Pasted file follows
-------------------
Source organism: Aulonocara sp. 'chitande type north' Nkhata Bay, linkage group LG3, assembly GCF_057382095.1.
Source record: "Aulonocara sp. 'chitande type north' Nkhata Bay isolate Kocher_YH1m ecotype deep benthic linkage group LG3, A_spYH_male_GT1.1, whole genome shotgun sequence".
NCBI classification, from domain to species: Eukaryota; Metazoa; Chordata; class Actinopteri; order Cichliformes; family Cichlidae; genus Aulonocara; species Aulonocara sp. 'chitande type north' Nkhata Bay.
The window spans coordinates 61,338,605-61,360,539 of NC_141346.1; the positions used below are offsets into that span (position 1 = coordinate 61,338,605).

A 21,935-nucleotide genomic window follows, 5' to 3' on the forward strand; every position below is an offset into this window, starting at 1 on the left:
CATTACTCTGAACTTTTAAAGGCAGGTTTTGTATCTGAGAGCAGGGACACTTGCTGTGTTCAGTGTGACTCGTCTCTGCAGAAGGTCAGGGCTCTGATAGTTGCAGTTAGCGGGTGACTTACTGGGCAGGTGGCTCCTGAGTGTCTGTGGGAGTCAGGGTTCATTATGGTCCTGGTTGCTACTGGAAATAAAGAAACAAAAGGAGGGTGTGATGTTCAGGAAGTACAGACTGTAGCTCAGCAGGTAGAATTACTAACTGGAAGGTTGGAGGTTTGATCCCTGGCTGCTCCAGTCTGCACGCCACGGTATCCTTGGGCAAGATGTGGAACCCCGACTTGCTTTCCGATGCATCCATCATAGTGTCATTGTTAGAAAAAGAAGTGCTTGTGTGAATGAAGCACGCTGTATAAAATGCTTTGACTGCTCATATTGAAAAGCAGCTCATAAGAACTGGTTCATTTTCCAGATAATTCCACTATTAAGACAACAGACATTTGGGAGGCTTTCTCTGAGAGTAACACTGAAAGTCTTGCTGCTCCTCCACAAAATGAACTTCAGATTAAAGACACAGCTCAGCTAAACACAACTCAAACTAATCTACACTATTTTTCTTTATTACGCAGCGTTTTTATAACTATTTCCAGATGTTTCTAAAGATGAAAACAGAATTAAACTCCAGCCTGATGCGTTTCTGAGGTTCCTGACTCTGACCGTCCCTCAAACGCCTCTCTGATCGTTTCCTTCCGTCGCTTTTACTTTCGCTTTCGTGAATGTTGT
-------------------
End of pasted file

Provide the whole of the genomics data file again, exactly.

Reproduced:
Source organism: Aulonocara sp. 'chitande type north' Nkhata Bay, linkage group LG3, assembly GCF_057382095.1.
Source record: "Aulonocara sp. 'chitande type north' Nkhata Bay isolate Kocher_YH1m ecotype deep benthic linkage group LG3, A_spYH_male_GT1.1, whole genome shotgun sequence".
NCBI classification, from domain to species: Eukaryota; Metazoa; Chordata; class Actinopteri; order Cichliformes; family Cichlidae; genus Aulonocara; species Aulonocara sp. 'chitande type north' Nkhata Bay.
The window spans coordinates 61,338,605-61,360,539 of NC_141346.1; the positions used below are offsets into that span (position 1 = coordinate 61,338,605).

A 21,935-nucleotide genomic window follows, 5' to 3' on the forward strand; every position below is an offset into this window, starting at 1 on the left:
CATTACTCTGAACTTTTAAAGGCAGGTTTTGTATCTGAGAGCAGGGACACTTGCTGTGTTCAGTGTGACTCGTCTCTGCAGAAGGTCAGGGCTCTGATAGTTGCAGTTAGCGGGTGACTTACTGGGCAGGTGGCTCCTGAGTGTCTGTGGGAGTCAGGGTTCATTATGGTCCTGGTTGCTACTGGAAATAAAGAAACAAAAGGAGGGTGTGATGTTCAGGAAGTACAGACTGTAGCTCAGCAGGTAGAATTACTAACTGGAAGGTTGGAGGTTTGATCCCTGGCTGCTCCAGTCTGCACGCCACGGTATCCTTGGGCAAGATGTGGAACCCCGACTTGCTTTCCGATGCATCCATCATAGTGTCATTGTTAGAAAAAGAAGTGCTTGTGTGAATGAAGCACGCTGTATAAAATGCTTTGACTGCTCATATTGAAAAGCAGCTCATAAGAACTGGTTCATTTTCCAGATAATTCCACTATTAAGACAACAGACATTTGGGAGGCTTTCTCTGAGAGTAACACTGAAAGTCTTGCTGCTCCTCCACAAAATGAACTTCAGATTAAAGACACAGCTCAGCTAAACACAACTCAAACTAATCTACACTATTTTTCTTTATTACGCAGCGTTTTTATAACTATTTCCAGATGTTTCTAAAGATGAAAACAGAATTAAACTCCAGCCTGATGCGTTTCTGAGGTTCCTGACTCTGACCGTCCCTCAAACGCCTCTCTGATCGTTTCCTTCCGTCGCTTTTACTTTCGCTTTCGTGAATGTTGT